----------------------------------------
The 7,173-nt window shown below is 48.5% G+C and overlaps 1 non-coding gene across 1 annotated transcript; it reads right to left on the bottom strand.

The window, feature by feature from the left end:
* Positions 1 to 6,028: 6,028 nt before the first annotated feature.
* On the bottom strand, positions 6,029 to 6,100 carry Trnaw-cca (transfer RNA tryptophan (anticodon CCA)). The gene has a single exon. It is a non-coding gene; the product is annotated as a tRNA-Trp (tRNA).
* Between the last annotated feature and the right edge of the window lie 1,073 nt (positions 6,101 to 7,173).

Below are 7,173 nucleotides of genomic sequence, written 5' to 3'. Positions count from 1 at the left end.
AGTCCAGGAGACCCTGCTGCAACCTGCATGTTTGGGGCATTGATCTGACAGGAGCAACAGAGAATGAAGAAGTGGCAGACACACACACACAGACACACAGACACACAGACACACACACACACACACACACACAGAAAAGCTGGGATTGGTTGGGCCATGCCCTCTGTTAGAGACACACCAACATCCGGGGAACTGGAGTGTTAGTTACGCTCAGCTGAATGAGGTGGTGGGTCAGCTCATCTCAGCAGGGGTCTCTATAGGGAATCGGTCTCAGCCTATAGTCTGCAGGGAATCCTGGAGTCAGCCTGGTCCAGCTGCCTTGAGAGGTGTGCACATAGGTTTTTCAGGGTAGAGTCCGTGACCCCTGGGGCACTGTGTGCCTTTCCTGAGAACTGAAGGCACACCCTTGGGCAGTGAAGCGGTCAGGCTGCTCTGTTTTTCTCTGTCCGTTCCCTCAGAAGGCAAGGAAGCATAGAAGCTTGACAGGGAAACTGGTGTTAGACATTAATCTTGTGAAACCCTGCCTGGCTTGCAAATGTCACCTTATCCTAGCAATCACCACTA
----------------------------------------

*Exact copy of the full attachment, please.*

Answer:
The 7,173-nt window shown below is 48.5% G+C and overlaps 1 non-coding gene across 1 annotated transcript; it reads right to left on the bottom strand.

The window, feature by feature from the left end:
* Positions 1 to 6,028: 6,028 nt before the first annotated feature.
* On the bottom strand, positions 6,029 to 6,100 carry Trnaw-cca (transfer RNA tryptophan (anticodon CCA)). The gene has a single exon. It is a non-coding gene; the product is annotated as a tRNA-Trp (tRNA).
* Between the last annotated feature and the right edge of the window lie 1,073 nt (positions 6,101 to 7,173).

Below are 7,173 nucleotides of genomic sequence, written 5' to 3'. Positions count from 1 at the left end.
AGTCCAGGAGACCCTGCTGCAACCTGCATGTTTGGGGCATTGATCTGACAGGAGCAACAGAGAATGAAGAAGTGGCAGACACACACACACAGACACACAGACACACAGACACACACACACACACACACACACAGAAAAGCTGGGATTGGTTGGGCCATGCCCTCTGTTAGAGACACACCAACATCCGGGGAACTGGAGTGTTAGTTACGCTCAGCTGAATGAGGTGGTGGGTCAGCTCATCTCAGCAGGGGTCTCTATAGGGAATCGGTCTCAGCCTATAGTCTGCAGGGAATCCTGGAGTCAGCCTGGTCCAGCTGCCTTGAGAGGTGTGCACATAGGTTTTTCAGGGTAGAGTCCGTGACCCCTGGGGCACTGTGTGCCTTTCCTGAGAACTGAAGGCACACCCTTGGGCAGTGAAGCGGTCAGGCTGCTCTGTTTTTCTCTGTCCGTTCCCTCAGAAGGCAAGGAAGCATAGAAGCTTGACAGGGAAACTGGTGTTAGACATTAATCTTGTGAAACCCTGCCTGGCTTGCAAATGTCACCTTATCCTAGCAATCACCACTA